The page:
Вы находитесь на странице: 1из 161

Calvin College

Engineering Department

Introduction to Electric Power and Energy Systems

Power Engineering = The Power to Transform and Restore

From a Garden To a City

Paulo F. Ribeiro, MBA, Ph.D., PE

Interim 2008

A Reflection on Technology

Despite its limitations and dangers, technology can alleviate in part the bind in
which humankind naturally finds itself. Appropriate technology can increase
lifes possibilities, decrease physical burdens and difficulties at work, and free
people from routine activities while opening the door to all kinds of mental
creative labor. Natural disasters can be averted, illness overcome, and, in a
certain sense, with the aid of electronics and microprocessors, the deaf can hear,
the blind can see, and the lame walk again. Technology development can
provide a degree of social security, and increase available information so as to
extend and deepen communications.
Adapted from Perspectives on Technology and Culture, by Egbert Schuurman

Example 1

Example 2

Example 3


Syllabus - Schedule - 2:00PM 5:00PM - - - Room SB 128

Professor: Paulo F. Ribeiro SB134 x 6407
pfribeiro@ieee.org Skype: aslan52

A Intro. to 02:00PM -
Power/Energ 05:00PM
y Systems

Course Instructions
Class Notes; Internet / Web Resources
References: The Electric Power Engineering Handbook. CRC / IEEE Press, 2000.
Power System Analysis, Hadi Saadat, 2nd Edition, McGraw-Hill, 2002.
Power System Analysis, 2nd Edition, Arthur R. Bergen and Vijay Vittal, Prentice-Hall, 1999.
Power Systems Analysis John J. Grainger and William D. Stevenson McGraw-Hill, 1994.
Elements of Power Systems Analysis, 4th Edition, William D. Stevenson, McGraw-Hill, 1982.
Electrical Energy Systems Theory, Olle Elgerd, McGraw-Hill, 1971;
Power Systems Analysis, Charles Gross, John Wiley & Sons, 1979
Power System Analysis & Design, J.D. Glover and M. Sarma, 2nd Edition, PWS Publishers, 1994

Web Resources (?????????????????????????????????????????????)

Some Suggested Topics For Final Paper
Distributed Generation, Energy Efficiency, Renewable Energy Sources
Exploring Grid Operations With PowerWorld
Exploring Power Systems and Power Electronics Transients With PSCAD/EMTDC
Designing A Distribution System With EasyPower
Harmonic Propagation Analysis (Using PSpice and/or MathCAD) Paper 8-10 Pages (IEEE Paper Format)
Power Quality Survey/Diagnostic at Calvin College (Using Fluke 43) Presentation 20 minutes
Perspectives on Deregulation of the Power Utility Industry Teams of two students
Environmental Impact of Power Systems
Using the Internet for Power Systems Monitoring
(based on homework assignments, class participation, final paper/presentation, class log/notes)
Pass (S)
Pass Honor (H) For Outstanding Work
Fail (U)(*)
(*) incomplete/insufficient assignments and/or missed two class periods 7
Course Instructions

My objective is to provide you with a learning environment in

which you will learn the fundamentals of power systems.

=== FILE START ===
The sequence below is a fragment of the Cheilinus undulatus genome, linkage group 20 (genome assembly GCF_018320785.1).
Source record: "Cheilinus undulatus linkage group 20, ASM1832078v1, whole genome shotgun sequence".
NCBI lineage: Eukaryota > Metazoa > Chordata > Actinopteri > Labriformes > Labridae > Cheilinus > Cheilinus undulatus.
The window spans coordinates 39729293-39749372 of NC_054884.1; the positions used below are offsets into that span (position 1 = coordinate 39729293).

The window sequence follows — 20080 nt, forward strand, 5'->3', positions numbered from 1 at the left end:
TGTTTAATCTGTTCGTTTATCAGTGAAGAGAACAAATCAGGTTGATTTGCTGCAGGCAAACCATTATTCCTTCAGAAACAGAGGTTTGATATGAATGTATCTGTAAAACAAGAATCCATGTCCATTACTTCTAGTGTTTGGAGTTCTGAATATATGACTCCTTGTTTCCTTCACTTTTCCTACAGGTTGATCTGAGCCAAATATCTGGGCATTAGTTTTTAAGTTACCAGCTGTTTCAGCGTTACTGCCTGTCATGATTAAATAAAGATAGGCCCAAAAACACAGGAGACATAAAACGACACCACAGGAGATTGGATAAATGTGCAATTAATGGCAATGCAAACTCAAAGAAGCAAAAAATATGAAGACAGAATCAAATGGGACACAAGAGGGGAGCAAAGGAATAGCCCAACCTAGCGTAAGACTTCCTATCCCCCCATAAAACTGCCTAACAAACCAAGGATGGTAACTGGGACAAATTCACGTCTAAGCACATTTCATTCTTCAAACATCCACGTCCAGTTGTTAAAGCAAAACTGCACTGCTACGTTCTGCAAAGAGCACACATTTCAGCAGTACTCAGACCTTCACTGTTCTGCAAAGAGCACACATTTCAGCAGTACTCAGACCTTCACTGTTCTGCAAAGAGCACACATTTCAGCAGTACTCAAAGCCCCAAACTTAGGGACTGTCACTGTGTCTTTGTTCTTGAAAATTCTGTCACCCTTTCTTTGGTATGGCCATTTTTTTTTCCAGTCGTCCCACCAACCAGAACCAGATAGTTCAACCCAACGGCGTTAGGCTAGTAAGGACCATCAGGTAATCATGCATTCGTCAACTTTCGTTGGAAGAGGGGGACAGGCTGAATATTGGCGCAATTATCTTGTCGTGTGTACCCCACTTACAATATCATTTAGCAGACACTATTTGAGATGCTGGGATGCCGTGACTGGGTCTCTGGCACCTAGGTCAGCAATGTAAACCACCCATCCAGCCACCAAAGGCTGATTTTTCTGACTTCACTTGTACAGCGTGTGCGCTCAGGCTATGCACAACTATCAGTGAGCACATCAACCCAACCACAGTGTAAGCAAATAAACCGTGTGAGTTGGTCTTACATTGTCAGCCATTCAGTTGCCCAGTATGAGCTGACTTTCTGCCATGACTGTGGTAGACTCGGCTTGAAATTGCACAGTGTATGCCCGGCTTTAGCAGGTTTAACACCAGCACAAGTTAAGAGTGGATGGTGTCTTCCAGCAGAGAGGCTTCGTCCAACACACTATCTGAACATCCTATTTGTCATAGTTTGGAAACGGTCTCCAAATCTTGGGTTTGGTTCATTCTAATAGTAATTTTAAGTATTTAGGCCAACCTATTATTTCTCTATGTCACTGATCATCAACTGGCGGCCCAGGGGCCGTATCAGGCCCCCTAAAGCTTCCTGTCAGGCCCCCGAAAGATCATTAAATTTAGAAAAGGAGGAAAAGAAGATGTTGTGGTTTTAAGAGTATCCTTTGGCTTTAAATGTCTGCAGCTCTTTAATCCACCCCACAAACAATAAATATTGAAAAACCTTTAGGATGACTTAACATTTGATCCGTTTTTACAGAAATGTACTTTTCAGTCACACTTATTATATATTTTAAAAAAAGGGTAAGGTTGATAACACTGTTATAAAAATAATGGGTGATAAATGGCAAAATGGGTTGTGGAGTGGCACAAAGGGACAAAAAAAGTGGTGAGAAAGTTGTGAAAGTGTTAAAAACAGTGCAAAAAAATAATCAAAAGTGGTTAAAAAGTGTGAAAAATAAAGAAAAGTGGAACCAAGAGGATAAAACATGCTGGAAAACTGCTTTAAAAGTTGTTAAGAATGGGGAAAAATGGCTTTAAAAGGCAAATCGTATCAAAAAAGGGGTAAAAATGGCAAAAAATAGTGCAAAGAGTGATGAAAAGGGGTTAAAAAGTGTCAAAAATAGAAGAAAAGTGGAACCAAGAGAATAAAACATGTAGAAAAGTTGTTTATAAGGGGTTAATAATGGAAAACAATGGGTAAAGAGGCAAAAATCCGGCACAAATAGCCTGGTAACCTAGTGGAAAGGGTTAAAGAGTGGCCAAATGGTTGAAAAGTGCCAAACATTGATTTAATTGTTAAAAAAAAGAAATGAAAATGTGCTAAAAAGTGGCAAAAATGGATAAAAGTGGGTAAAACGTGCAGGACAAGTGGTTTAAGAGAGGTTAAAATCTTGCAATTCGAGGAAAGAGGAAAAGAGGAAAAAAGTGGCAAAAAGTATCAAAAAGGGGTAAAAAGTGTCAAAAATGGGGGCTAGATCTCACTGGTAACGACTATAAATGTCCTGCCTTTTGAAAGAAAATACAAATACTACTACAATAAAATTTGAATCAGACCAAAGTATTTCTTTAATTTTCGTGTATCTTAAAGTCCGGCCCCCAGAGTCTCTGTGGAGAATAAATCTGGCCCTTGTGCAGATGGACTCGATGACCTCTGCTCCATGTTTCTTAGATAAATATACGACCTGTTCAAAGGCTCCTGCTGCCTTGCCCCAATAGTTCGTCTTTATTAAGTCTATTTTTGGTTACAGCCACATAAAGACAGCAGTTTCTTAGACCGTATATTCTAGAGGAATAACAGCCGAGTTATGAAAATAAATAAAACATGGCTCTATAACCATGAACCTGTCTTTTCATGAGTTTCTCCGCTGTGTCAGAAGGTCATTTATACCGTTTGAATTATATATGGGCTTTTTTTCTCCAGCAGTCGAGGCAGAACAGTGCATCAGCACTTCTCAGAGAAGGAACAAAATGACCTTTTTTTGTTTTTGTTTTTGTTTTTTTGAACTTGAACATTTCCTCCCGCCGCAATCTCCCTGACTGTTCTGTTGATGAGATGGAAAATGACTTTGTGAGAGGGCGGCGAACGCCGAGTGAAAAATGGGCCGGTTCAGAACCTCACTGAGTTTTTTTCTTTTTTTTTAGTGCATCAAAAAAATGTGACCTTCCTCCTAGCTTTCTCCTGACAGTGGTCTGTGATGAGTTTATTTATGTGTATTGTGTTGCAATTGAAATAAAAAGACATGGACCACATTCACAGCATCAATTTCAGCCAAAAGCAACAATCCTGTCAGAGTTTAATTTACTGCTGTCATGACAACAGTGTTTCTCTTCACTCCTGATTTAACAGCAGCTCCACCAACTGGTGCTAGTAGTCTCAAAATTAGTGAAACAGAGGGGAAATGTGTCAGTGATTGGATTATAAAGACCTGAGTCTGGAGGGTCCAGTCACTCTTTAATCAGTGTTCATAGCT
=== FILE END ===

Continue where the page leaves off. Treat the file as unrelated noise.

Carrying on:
My approach is to encourage the student to learn how to

learn. To take ownership of the learning process: Initiative,
involvement, interactive participation are the keys to an
effective learning experience.

Please keep me informed if you do not feel that I have been

successful in this goal. Do not wait until evaluation time to
express your frustrations. I want to listen to your concerns or
difficulties with the material, and am always available to help
you outside the classroom.
Objectives/Introductory Words:
To introduce a broad range of theory and methods related to AC power system
analysis and design.
To develop familiarity with power system engineering components, equipment
and analytical tools
To understand and study of the largest machine ever built-the integrated power
To understand the use of transmission grids as a means of transport/delivery of
To use tools for the analysis of power systems (PowerWorld, EasyPower,
To investigate flow of power on a power grid.
To understand voltage regulation, real and reactive power, three phase power,
power quality, efficiency, practical stability limits, etc., etc.
To become familiar with management and environmental issues associated with
transmission grids / power systems.
Introduction to Power Systems: Syllabus
Concepts and Applications:
Introduction (Structure of Power Systems)
Basic Principles (AC Power)
Transmission Lines
Power Flow
Transient and Harmonic Studies
Computer Programs
MathCAD, PSpice, MATLAB / Simulink (PowerSym),
PowerWord, EasyPower, EMTDC/PSCAD
Advanced Topics:
Distributed Generation, Renewable Power, Efficiency

1 Small Hydro Power Plant City of Plainwell, Michigan

Feasibility Study for Recovery of Plant

2 Belknap Lookout Community Feasibility Study of

Developing Wind Power Generation Project

3 Consumers Energy Control Center in Ada Work on

possible projects at the Control Center.


Erik Wilson, Manager

City of Plainwell


Steve Faber
Newberry Place

Mark Luehmann, Consumers Energy